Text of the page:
A systematic review of medical cannabis and cannabinoid use in oncology care demonstrated varied results.
Medical cannabis and cannabinoid use for symptom management in oncology care has been increasingly significantly in the United States; however, evidence for the efficacy and safety of this use is ambiguous. A systematic review presented in the 2020 American Society of Clinical Oncology Virtual Scientific Program evaluated recent evidence for cannabis and cannabinoid as adjuvant therapy in palliative and supportive oncology care.
Led by investigator Sebastian Jugl, BScPharm, RPh, the research team used the most recent available evidence published from 2016 through 2019, which was inclusive of randomized controlled trials (RCTs) and observational studies evaluating multiple cancer-related outcomes through August 2016. The review excluded studies conducted outside of the United States, studies that did not evaluate cannabis or cannabinoid in oncology care, review not conducted in accordance with systemic best practices, and preclinical studies. A total of 24 studies were included in the qualitative synthesis.
Overall, utilization studies reported a range of 18.3-40.0% of patients with cancer as prevalent users of cannabis and/or cannabinoid, according to the poster.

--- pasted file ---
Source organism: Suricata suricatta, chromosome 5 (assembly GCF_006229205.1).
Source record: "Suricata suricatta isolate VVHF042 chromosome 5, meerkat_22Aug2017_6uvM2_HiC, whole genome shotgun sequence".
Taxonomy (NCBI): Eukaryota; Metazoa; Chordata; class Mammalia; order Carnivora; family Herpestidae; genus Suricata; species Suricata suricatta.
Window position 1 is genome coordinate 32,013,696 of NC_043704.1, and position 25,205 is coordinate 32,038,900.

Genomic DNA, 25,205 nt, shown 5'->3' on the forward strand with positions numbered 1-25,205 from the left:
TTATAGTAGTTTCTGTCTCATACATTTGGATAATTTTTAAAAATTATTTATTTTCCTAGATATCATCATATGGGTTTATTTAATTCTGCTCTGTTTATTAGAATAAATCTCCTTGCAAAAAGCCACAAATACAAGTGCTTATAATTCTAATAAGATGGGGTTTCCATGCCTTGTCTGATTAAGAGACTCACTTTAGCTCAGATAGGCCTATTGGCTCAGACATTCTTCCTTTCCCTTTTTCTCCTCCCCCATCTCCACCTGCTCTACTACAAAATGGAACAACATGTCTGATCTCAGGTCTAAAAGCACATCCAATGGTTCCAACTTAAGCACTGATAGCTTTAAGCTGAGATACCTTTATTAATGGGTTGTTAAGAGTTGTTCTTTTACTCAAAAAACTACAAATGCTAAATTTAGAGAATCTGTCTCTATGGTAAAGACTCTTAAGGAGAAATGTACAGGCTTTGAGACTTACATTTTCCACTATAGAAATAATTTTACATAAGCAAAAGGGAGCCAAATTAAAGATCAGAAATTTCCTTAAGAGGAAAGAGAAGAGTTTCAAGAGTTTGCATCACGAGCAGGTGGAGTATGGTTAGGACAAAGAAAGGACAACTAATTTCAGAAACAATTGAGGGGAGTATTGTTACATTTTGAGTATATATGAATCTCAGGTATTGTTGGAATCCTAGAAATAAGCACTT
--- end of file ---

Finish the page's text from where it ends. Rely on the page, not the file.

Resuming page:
Regarding the effect of cannabis and cannabinoid use on cancer-related adverse effects, the investigators looked at cancer-related pain, nausea and vomiting, and cancer-related anorexia/cachexia.
Of the 15 studies analyzed for cancer-related pain, data from 2 recent RCTs did not show a significant effect. However, in 1 RCT, a per protocol analyses demonstrated numerically favorable primary outcomes. Another study’s post hoc analyses indicated a statistically favorable treatment effect for Sativex, an oromucosal THC/CBD spray, in US patients older than 65 years. Two observational studies reported positive results.
One recent study supported improvement in outcomes for patients treated with cannabinoid for cancer-related nausea and vomiting; however, findings were inconclusive. Additionally, most evidence was largely inconclusive for cancer-related anorexia/cachexia.
The investigators noted that all evaluated systematic reviews were either of critically low quality or moderate quality, suggesting that “heterogeneity of findings reported for cancer-related outcomes has remained challenging to translate into clinical recommendations.”
However, no recent studies reported worse outcomes as compared with placebo or active comparator.
1. Jugl S, Keshwani S, Joseph V, et al. Abstract 12091: A systematic review of evidence for cannabis and cannabinoids as adjuvant therapy in palliative and supportive oncology care. Presented at: 2020 ASCO Virtual Scientific Program; May 29-31; online. Doi: 10.1200/JCO.2020.38.15_suppl.12091